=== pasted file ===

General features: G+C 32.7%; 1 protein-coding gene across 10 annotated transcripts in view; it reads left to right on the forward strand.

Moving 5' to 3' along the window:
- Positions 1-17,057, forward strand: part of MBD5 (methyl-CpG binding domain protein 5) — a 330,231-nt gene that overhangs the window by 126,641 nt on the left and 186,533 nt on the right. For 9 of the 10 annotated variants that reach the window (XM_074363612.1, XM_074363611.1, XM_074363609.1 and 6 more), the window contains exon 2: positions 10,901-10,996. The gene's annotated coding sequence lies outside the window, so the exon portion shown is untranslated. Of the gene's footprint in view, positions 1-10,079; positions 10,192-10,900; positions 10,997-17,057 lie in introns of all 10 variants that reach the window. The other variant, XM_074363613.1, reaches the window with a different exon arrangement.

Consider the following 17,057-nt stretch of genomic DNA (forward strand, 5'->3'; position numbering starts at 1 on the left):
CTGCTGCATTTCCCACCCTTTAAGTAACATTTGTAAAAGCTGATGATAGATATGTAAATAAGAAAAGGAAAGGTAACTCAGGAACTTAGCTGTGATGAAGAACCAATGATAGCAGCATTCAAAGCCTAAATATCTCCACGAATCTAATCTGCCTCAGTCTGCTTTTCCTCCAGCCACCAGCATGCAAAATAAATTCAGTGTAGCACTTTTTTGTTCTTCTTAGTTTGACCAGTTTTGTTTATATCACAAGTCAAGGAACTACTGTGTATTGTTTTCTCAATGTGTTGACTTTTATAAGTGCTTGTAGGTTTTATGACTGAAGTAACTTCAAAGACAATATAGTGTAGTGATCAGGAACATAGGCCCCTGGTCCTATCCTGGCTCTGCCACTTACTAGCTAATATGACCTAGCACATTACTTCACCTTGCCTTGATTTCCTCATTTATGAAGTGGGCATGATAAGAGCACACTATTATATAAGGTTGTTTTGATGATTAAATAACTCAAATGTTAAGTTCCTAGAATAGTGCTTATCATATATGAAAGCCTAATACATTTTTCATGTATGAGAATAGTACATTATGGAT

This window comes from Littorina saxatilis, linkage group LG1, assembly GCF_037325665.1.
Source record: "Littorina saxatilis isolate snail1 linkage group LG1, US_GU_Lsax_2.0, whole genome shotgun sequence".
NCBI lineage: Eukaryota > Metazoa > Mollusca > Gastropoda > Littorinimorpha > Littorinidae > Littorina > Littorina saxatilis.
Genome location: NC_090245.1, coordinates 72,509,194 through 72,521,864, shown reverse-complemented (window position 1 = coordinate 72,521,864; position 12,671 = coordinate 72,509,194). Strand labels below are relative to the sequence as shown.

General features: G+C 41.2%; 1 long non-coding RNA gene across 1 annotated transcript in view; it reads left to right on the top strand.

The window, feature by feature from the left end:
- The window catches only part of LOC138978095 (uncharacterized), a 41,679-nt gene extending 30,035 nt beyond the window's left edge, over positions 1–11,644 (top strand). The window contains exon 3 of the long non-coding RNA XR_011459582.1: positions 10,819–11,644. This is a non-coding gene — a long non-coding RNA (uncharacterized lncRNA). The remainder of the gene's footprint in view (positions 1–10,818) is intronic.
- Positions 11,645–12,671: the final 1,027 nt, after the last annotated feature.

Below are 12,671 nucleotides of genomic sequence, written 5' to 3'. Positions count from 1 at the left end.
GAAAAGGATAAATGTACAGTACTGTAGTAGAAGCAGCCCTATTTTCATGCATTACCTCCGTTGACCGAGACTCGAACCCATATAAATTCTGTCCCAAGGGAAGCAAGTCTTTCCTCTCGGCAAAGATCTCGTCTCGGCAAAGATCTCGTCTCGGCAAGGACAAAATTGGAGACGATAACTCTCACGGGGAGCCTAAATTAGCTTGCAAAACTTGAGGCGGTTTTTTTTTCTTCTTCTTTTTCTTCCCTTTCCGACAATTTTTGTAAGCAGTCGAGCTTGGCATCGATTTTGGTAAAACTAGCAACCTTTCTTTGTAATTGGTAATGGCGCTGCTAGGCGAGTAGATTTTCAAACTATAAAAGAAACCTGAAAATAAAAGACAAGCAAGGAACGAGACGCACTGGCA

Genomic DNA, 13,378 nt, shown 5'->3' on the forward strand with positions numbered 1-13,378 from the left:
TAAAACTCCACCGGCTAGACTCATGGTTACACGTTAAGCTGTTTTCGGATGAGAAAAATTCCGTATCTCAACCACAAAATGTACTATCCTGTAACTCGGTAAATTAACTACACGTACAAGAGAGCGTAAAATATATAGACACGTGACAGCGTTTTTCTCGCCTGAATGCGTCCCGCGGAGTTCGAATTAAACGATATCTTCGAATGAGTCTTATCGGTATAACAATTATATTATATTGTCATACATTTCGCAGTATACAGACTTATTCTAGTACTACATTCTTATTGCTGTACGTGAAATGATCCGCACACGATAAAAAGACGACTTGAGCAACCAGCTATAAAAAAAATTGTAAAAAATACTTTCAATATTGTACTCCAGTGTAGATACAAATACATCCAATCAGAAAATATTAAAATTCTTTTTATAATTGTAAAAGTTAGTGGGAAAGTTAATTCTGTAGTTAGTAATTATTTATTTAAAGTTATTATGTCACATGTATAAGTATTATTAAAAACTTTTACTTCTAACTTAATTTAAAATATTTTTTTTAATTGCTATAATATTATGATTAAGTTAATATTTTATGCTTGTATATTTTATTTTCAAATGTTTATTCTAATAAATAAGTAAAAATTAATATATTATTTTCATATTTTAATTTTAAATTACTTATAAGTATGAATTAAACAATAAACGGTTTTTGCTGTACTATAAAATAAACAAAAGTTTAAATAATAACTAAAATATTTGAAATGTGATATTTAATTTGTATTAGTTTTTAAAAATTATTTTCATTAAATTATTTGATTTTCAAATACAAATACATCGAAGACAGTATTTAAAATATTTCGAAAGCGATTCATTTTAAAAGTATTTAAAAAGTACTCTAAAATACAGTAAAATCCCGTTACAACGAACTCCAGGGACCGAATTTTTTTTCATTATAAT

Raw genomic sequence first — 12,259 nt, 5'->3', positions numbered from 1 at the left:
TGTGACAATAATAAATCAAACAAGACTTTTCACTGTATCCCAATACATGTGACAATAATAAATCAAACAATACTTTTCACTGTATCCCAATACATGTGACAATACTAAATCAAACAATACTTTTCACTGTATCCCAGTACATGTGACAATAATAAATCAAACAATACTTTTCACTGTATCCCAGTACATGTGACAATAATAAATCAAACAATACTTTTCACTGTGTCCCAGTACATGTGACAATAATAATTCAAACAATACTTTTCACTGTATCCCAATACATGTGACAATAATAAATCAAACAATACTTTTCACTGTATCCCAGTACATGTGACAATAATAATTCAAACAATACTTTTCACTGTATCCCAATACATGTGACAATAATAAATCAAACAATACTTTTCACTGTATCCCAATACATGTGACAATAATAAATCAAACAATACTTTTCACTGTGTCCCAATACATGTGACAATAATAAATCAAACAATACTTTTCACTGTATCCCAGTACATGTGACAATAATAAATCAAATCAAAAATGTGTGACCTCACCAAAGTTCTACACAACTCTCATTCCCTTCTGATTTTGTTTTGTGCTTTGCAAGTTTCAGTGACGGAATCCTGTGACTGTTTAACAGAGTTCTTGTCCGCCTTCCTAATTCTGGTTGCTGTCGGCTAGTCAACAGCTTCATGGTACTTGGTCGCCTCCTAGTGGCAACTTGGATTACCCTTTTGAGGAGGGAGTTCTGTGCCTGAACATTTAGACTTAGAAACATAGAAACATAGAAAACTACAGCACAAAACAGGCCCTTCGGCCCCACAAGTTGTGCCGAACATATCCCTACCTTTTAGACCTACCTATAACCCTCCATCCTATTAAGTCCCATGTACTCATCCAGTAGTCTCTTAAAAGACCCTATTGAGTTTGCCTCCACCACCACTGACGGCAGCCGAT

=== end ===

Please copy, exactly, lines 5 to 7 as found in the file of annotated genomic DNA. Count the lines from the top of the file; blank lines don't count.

CTGCTGCATTTCCCACCCTTTAAGTAACATTTGTAAAAGCTGATGATAGATATGTAAATAAGAAAAGGAAAGGTAACTCAGGAACTTAGCTGTGATGAAGAACCAATGATAGCAGCATTCAAAGCCTAAATATCTCCACGAATCTAATCTGCCTCAGTCTGCTTTTCCTCCAGCCACCAGCATGCAAAATAAATTCAGTGTAGCACTTTTTTGTTCTTCTTAGTTTGACCAGTTTTGTTTATATCACAAGTCAAGGAACTACTGTGTATTGTTTTCTCAATGTGTTGACTTTTATAAGTGCTTGTAGGTTTTATGACTGAAGTAACTTCAAAGACAATATAGTGTAGTGATCAGGAACATAGGCCCCTGGTCCTATCCTGGCTCTGCCACTTACTAGCTAATATGACCTAGCACATTACTTCACCTTGCCTTGATTTCCTCATTTATGAAGTGGGCATGATAAGAGCACACTATTATATAAGGTTGTTTTGATGATTAAATAACTCAAATGTTAAGTTCCTAGAATAGTGCTTATCATATATGAAAGCCTAATACATTTTTCATGTATGAGAATAGTACATTATGGAT

This window comes from Littorina saxatilis, linkage group LG1, assembly GCF_037325665.1.
Source record: "Littorina saxatilis isolate snail1 linkage group LG1, US_GU_Lsax_2.0, whole genome shotgun sequence".